- We can do it faster. A favorite program manager of mine from Brazil has a great comeback when faced with ridiculous timelines clients throw at her: Nine women cannot have a baby in one month. Meaning, there are limits to how much you can compress a timeline — how many corners you can cut — before things break. Internal communication programs are usually lackluster because the company doesn’t understand what it takes to produce a quality solution and the program simply runs out of time. Culture change happens on a culture timeline.
- Our people care about the company. Only as long as the company cares about them. Time after time I see companies trying to push sales pitches to front-line employees about how this change will help the company achieve a mission, save costs, be competitive or “own the future,” etc. Instead, try thinking about how the change will help the employee — how it will help them grow their career, make a bigger impact, and improve or strengthen their relationships — all of which contribute to employee satisfaction and their ability to take on change. Stop confusing what investors care about with what employees care about. At the end of the day, high employee engagement is the key to sustainable company success.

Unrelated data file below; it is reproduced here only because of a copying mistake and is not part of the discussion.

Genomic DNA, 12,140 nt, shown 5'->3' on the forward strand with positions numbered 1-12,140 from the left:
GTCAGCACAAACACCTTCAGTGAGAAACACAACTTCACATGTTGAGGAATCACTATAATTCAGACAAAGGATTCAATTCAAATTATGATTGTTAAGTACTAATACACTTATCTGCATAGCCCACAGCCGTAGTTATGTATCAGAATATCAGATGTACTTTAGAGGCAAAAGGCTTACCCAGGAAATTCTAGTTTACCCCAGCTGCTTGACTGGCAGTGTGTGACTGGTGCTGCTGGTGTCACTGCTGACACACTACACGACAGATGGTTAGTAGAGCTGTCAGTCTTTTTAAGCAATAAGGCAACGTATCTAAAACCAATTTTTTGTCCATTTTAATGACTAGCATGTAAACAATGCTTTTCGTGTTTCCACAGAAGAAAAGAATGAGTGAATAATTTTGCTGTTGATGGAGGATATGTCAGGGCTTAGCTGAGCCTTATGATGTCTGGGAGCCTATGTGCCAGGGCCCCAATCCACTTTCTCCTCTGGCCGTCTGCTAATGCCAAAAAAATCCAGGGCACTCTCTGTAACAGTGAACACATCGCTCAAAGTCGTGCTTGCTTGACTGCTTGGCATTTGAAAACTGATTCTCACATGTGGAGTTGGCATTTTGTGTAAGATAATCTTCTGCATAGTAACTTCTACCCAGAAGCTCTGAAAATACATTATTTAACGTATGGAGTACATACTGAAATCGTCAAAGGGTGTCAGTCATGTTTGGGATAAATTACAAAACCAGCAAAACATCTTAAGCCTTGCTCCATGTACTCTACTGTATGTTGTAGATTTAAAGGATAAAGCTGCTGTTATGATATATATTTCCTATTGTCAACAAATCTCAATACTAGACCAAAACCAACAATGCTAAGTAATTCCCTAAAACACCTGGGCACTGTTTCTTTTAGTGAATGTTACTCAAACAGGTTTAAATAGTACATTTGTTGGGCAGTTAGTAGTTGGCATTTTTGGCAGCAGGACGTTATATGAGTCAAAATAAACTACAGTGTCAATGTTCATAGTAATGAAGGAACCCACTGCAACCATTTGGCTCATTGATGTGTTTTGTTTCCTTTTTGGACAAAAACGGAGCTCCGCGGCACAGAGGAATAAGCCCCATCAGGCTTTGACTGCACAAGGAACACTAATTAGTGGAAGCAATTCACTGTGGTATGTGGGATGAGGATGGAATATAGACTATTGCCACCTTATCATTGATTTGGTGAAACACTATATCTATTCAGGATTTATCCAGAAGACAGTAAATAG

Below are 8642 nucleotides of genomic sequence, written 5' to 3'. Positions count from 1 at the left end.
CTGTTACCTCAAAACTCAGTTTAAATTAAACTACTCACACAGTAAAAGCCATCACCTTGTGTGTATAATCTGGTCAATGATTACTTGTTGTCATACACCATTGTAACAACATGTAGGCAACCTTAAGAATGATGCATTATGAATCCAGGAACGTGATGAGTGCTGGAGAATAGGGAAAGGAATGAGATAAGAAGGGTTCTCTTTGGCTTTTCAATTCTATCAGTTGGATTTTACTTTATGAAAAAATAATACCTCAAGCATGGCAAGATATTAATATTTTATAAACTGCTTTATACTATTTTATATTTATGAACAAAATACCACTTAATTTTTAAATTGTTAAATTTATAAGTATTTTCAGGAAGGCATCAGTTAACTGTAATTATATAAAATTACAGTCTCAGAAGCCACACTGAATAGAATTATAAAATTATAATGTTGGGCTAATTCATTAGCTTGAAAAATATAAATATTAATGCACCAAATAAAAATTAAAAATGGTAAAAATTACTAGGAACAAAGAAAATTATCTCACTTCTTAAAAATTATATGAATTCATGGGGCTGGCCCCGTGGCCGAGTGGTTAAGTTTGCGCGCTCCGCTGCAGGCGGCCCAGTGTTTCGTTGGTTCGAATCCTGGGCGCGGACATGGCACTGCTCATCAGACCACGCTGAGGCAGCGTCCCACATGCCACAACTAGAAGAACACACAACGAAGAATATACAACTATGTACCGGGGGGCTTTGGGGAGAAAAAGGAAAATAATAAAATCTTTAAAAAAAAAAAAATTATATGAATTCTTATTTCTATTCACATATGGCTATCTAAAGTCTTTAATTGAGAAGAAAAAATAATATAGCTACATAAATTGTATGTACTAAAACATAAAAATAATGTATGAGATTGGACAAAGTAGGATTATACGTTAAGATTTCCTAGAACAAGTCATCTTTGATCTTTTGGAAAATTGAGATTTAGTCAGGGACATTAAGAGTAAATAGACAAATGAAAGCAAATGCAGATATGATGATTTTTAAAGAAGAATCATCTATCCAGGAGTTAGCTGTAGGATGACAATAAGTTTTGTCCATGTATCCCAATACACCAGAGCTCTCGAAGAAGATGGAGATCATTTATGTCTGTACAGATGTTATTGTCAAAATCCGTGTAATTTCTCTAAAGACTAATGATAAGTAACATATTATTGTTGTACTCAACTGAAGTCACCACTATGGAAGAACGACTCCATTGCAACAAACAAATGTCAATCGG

A Mindset That Welcomes Change
In these disruptive and confusing times that many companies find themselves muddling through, the most sought after skill isn’t what you know today. It’s the ability to change. To adapt, be flexible, learn new things, and leave old ways behind, no matter how familiar.
It’s easy to understand why change can be painful — “I’ve spent my entire career mastering this technique, this tool, this place and it’s politics, and now it’s all being taken away from me.” But if your skill is adaptivity, change only brings opportunity. It’s THE skill of the day, and companies could all do better to instill this mindset in their employees. Learning must be valued as much as the knowledge you brought in with you.
Dr. Nadya would push it even further — we need to instill a “mindset of reinvention” into children and students even before they enter the workforce. Imagine change as a subject in school, where crisis, emergency, and disruption can all be practiced, like math or English. Where we teach students the questions to ask, not the answers of yesterday.